Escape Room — Review by Daniel Rester
Another first week of January, another studio horror release. For 2019 we get Escape Room. The title is as suggested, playing on those fun and tricky rooms available in most malls these days, except with, you know, more complications and death involved.
The plot setup is simple: six strangers are invited to a new escape room that promises to be state of the art and provide the winner with $10,000. There’s shy college girl Zoey (Taylor Russell), rich prick Jason (Jay Ellis), alcoholic grocery boy Ben (Logan Miller), truck driver Mike (Tyler Labine), military veteran Amanda (Deborah Ann Woll), and geeky escape room-lover Danny (Nik Dodani). As the group members begin to solve the puzzles, they realize that the clues have elements related to their pasts and that the game is actually deadly.
Escape Room takes cues from such films as Cube (1997), Saw V (2008), The Cabin in the Woods (2012), and The Belko Experiment (2017) in its plotting and execution. Despite this, it doesn’t feel too rote or gimmicky for about its first hour. The writers and director Adam Robitel (who helmed The Taking of Deborah Logan (2014) and Insidious: The Last Key (2018)) keep things moving quickly and make each new setting feel inventive and involving in ways.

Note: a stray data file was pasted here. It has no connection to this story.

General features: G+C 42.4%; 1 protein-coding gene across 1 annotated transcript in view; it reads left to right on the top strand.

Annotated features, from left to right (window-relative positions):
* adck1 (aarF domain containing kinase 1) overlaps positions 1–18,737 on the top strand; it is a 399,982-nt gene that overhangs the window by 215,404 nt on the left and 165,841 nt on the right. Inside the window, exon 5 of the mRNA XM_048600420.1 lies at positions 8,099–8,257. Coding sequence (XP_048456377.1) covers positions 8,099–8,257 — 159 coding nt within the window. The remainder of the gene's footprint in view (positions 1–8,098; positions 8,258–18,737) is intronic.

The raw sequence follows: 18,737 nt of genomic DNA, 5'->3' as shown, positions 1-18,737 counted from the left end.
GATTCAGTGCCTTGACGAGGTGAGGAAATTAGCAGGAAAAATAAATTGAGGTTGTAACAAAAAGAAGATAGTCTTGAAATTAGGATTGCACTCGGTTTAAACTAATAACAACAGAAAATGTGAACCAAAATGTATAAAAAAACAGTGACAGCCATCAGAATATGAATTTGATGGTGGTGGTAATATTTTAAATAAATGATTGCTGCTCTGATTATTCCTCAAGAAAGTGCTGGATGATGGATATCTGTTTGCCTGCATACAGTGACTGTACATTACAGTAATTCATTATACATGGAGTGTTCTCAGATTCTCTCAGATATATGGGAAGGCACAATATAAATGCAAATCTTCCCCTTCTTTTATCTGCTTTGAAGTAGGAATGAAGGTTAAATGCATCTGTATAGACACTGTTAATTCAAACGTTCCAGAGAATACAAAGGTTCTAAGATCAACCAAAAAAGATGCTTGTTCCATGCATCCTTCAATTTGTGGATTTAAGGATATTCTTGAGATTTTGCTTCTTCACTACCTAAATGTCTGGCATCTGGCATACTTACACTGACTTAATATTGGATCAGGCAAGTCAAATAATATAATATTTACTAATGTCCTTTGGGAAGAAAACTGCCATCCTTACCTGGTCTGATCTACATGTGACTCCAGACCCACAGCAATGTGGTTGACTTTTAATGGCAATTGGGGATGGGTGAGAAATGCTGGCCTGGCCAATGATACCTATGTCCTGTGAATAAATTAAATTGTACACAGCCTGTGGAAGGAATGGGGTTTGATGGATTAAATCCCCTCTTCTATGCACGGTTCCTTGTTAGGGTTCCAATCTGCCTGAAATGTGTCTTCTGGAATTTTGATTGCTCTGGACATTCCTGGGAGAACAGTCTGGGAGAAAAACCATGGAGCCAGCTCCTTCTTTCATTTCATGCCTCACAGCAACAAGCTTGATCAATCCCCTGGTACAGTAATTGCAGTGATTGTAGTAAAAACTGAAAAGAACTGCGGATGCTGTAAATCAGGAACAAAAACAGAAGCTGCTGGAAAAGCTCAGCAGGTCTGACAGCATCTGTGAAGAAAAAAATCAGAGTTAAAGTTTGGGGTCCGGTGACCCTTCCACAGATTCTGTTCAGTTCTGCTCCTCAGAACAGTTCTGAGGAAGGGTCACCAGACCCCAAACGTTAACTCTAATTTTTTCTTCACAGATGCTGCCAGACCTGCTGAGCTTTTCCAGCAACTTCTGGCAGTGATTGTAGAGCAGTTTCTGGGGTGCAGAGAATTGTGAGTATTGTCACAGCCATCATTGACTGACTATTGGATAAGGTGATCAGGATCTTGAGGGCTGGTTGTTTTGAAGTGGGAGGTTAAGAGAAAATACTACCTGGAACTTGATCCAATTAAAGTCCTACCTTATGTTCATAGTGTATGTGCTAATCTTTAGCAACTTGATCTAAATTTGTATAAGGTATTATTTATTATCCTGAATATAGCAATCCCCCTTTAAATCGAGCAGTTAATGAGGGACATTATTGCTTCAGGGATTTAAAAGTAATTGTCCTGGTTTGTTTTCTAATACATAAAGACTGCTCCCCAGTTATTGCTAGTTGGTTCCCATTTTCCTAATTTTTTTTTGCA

One can tell the production designers had a blast crafting the sets as well, with many props coming into play as the characters solve the mysteries. Without spoiling too much, there are multiple escape rooms involved, each with a refreshingly different creative angle. One setting involving upside-down materials in a pool hall is especially impressive and provides the most thrilling scene in the film (while also cleverly using Petula Clark’s song “Downtown”).
The acting and characters here are serviceable. Only Logan Miller’s performance and his character Ben (damaged but intelligent) emerge as truly interesting, though it’s nice to see the talented Deborah Ann Woll in something other than the excellent Daredevil TV show. Taylor Russell is decent too but isn’t given much room to make Zoey complex, which is slightly annoying given that she’s our lead protagonist.
For a PG-13 January horror release, Escape Room is much better than I expected it to be given the genre’s past outings released in the month; it’s certainly not a laughable train wreck like The Bye Bye Man (2017). That being said, Robitel’s film still ends up disappointing in the end. Where the first half of Escape Room is surprising and entertaining, the second half begins to drop the ball more and more from scene to scene (beginning with a scene involving an EKG). Things simply get too ridiculous before leading to a horrendous ending that sets up a sequel in an insanely contrived fashion.
As a popcorn movie at home with friends, you could do worse than Escape Room. But between a choice of going with those friends to catch this in a theater or hitting up an actual escape room, your money will likely be better spent at an actual escape room.
My Grade: C+ (5.8/10)
MPAA Rating: PG-13 (for terror/perilous action, violence, some suggestive material, and language)
Running Time: 1h 40min